Early warning signs of Alzheimer’s

An ability to recognize dementia symptoms early can help millions take proactive steps to improve quality of life.

Alzheimer’s disease is an insidious illness that slowly robs individuals of their memories, personalities and relationships. The Mayo Clinic says Alzheimer’s is a progressive neurological disorder that causes brain atrophy and cell death, which contributes to continuous decline in thinking, behavioral and social skills. This eventually affects a person’s ability to live independently.

The most common form of dementia is Alzheimer’s disease, which is believed to affect approximately 5.8 million Americans age 65 and older. While there currently is no cure for Alzheimer’s disease and other dementias, there are strategies that can help mitigate symptoms. An ability to recognize dementia symptoms early can help millions take proactive steps to improve quality of life.

Below are some early warning signs of Alzheimer’s disease, courtesy of notable health organizations, including MJHS Health System, the Alzheimer’s Association, Alzheimer’s New Zealand, and the Mayo Clinic.

n Recent memory loss that affects daily life. While it is normal to forget where you left keys, names or even telephone numbers from time to time, a person with dementia may have difficulty remembering recent events or where they live.

n Personality changes. Individuals may begin to show subtle differences in their personalities, including mood swings. For example, a person who is easygoing may become reluctant to interact with others.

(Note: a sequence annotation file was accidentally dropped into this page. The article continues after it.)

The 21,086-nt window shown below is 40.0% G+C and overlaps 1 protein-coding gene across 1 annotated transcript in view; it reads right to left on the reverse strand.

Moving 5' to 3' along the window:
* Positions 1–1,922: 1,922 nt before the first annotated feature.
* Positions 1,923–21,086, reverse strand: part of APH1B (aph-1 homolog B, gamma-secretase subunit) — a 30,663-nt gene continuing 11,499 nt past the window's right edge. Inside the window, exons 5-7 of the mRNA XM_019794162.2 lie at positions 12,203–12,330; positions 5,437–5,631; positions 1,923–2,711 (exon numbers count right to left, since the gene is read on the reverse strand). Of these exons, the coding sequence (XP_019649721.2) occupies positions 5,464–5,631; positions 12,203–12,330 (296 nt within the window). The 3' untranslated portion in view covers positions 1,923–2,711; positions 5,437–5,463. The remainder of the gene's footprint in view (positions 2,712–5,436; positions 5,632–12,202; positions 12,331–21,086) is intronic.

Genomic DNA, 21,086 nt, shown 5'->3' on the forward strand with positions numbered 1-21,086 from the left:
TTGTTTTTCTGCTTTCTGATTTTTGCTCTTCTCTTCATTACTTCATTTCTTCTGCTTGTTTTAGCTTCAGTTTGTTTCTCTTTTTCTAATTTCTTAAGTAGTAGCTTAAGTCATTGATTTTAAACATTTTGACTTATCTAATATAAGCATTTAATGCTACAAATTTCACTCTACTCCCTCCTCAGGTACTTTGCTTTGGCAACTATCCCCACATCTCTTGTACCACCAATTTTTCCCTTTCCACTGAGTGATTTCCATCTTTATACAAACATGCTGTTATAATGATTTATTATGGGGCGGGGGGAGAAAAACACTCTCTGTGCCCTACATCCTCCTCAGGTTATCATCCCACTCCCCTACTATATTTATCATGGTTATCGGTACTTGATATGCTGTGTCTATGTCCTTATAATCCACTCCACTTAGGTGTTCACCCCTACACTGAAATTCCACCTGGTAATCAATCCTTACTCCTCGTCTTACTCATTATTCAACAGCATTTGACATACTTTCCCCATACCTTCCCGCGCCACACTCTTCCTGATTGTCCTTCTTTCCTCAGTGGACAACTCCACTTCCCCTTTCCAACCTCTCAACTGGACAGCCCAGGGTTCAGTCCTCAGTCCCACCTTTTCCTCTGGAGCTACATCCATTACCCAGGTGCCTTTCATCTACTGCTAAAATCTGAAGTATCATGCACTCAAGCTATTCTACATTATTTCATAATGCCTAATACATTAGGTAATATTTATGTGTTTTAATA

n Difficulty with familiar routes. A person with dementia may have regular difficulty driving familiar routes or finding the way home.

n Trouble finding the right words. Finding words to converse freely can be difficult for people with Alzheimer’s. Such individuals may experience particular difficulty finding the right words to express their thoughts or identify objects.

n Disorientation with time. Someone with Alzheimer’s disease may be confused about the time of day and what is appropriate for that time.

n Decreased or poor judgement. Individuals with dementia may make consistently poor decisions and may start paying less attention to their physical appearance.

n Difficulty following a plan. A person with Alzheimer’s disease may have challenges solving problems, such as working with numbers, following a recipe or keeping track of finances.

Early signs of dementia may be confused as normal age-related changes. However, when such signs present themselves, it is critical to speak with medical professionals to get a clear diagnosis.

As an Amazon Associate I earn from qualifying purchases.

Johnson Newspapers 7.1